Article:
# How to solve this problem?

Aug 14, 2017

#### Explanation:

I would use identities.

We know that ${\sin}^{2} x + {\cos}^{2} x = 1$, then we have:

${\left(\frac{5}{13}\right)}^{2} + {\cos}^{2} x = 1$

${\cos}^{2} x = 1 - \frac{25}{169}$

${\cos}^{2} x = \frac{144}{169}$

$\cos x = \pm \frac{12}{13}$

However, we know the answer must be negative because of the C-A-S-T rule, which is shown in the following picture.

So only sine is positive on $\frac{\pi}{2} < x < \pi$ , which is equivalent to 90˚ < x <180˚. So cosine will be $- \frac{12}{13}$.

Now we can use the quotient identity, which states that $\tan \theta = \sin \frac{\theta}{\cos} \theta$. This stems from a right triangle with sides $x$ and $y$ and hypotenuse $r$. If $\theta$ is adjacent $x$ and opposite $y$, then the ratios are

$\cos \theta = \frac{x}{r}$
$\sin \theta = \frac{y}{r}$
$\tan \theta = \frac{y}{x}$

Now notice that

$\frac{\frac{y}{r}}{\frac{x}{r}} = \frac{y}{x}$ or $\sin \frac{\theta}{\cos} \theta = \tan \theta$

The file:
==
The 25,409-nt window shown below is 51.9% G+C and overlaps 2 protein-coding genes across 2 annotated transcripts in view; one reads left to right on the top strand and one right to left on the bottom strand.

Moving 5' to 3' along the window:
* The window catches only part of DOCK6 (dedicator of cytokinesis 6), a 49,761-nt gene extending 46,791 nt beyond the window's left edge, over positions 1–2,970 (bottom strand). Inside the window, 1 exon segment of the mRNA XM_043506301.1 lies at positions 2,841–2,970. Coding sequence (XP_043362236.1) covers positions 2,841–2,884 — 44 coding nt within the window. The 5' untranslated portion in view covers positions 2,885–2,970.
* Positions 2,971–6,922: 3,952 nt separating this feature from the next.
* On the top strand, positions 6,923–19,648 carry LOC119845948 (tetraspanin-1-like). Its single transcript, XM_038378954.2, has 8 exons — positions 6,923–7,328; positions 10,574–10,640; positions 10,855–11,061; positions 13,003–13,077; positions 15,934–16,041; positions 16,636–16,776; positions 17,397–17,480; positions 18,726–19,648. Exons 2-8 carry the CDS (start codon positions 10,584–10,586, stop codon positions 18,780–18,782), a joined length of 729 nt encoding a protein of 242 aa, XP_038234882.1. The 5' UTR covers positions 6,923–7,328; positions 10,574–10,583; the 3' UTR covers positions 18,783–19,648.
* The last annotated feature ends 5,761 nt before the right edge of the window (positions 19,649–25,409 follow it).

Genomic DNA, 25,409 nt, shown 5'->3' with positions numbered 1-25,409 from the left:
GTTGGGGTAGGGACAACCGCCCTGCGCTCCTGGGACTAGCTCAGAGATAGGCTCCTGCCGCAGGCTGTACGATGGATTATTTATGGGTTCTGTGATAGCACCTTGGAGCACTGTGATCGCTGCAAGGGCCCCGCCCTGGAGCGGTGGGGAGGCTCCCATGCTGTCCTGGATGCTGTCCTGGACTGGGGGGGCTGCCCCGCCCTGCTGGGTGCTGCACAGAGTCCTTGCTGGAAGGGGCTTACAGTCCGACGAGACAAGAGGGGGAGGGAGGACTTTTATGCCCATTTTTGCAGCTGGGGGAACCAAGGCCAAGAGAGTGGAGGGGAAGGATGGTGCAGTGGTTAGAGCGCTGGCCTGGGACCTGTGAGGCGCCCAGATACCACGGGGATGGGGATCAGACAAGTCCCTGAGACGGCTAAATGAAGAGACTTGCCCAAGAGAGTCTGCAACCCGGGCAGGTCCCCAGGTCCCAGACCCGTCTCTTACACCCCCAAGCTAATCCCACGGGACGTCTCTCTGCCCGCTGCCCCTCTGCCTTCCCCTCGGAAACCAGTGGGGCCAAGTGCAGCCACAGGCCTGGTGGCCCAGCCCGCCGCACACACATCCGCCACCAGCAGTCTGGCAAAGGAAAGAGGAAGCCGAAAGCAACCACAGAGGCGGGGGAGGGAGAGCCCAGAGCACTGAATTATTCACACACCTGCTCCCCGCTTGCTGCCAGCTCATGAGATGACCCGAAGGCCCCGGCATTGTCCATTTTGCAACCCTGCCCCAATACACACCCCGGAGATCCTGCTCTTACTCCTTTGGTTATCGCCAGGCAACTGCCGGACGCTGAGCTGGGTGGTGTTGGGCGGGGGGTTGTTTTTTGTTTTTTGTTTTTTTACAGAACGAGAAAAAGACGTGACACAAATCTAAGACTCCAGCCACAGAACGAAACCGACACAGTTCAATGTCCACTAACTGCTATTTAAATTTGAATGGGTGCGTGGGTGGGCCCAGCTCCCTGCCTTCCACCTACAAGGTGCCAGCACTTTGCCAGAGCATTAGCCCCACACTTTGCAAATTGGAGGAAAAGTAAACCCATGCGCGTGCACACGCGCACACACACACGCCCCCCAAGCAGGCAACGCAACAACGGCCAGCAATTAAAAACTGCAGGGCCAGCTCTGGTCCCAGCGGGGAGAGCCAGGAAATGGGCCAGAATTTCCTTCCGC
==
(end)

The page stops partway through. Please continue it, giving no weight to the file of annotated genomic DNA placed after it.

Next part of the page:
$\tan \theta = \sin \frac{\theta}{\cos} \theta = \frac{\frac{5}{13}}{- \frac{12}{13}} = - \frac{5}{12}$

Hopefully this helps!

Aug 14, 2017

$\text{d)}$ $- \frac{5}{12}$

#### Explanation:

We know that $\sin \left(\theta\right) = \frac{5}{13}$.

$\sin \left(\theta\right)$ is also equal to frac("opposite")("hypotenuse").

$R i g h t a r r o w \frac{\text{opposite")("hypotenuse}}{=} \frac{5}{13}$

So, the opposite and hypotenuse are equal to $5$ and $13$, or they can be multiples of them.

For this problem, we can simply consider the opposite and hypotenuse to be $5$ and $13$, respectively.

The hypotenuse of a triangle is its longest side.

Using Pythagoras' theorem:

$R i g h t a r r o w {\text{opposite"^(2) + "adjacent"^(2) = "hypotenuse}}^{2}$

$R i g h t a r r o w {5}^{2} + {\text{adjacent}}^{2} = {13}^{2}$

$R i g h t a r r o w {\text{adjacent}}^{2} = {13}^{2} - {5}^{2}$

$R i g h t a r r o w {\text{adjacent}}^{2} = 169 - 25$

$R i g h t a r r o w {\text{adjacent}}^{2} = 144$

$R i g h t a r r o w \sqrt{{\text{adjacent}}^{2}} = \pm \sqrt{144}$

$\therefore \text{adjacent} = \pm 12$

Now, $\tan \left(\theta\right)$ is equal to frac("opposite")("adjacent"):

$R i g h t a r r o w \tan \left(\theta\right) = \frac{5}{\pm 12}$

The interval that we are provided with is $\frac{\pi}{2} < \theta < \pi$, i.e. the second quadrant.

In the second quadrant, all values of $\tan \left(\theta\right)$ are negative.

So, $\tan \left(\theta\right)$ cannot be equal to $\frac{5}{+ 12} = \frac{5}{12}$.

Therefore, $\tan \left(\theta\right)$ is equal to $\frac{5}{- 12} = - \frac{5}{12}$.

In conclusion, the final answer is $\text{d)}$ $- \frac{5}{12}$.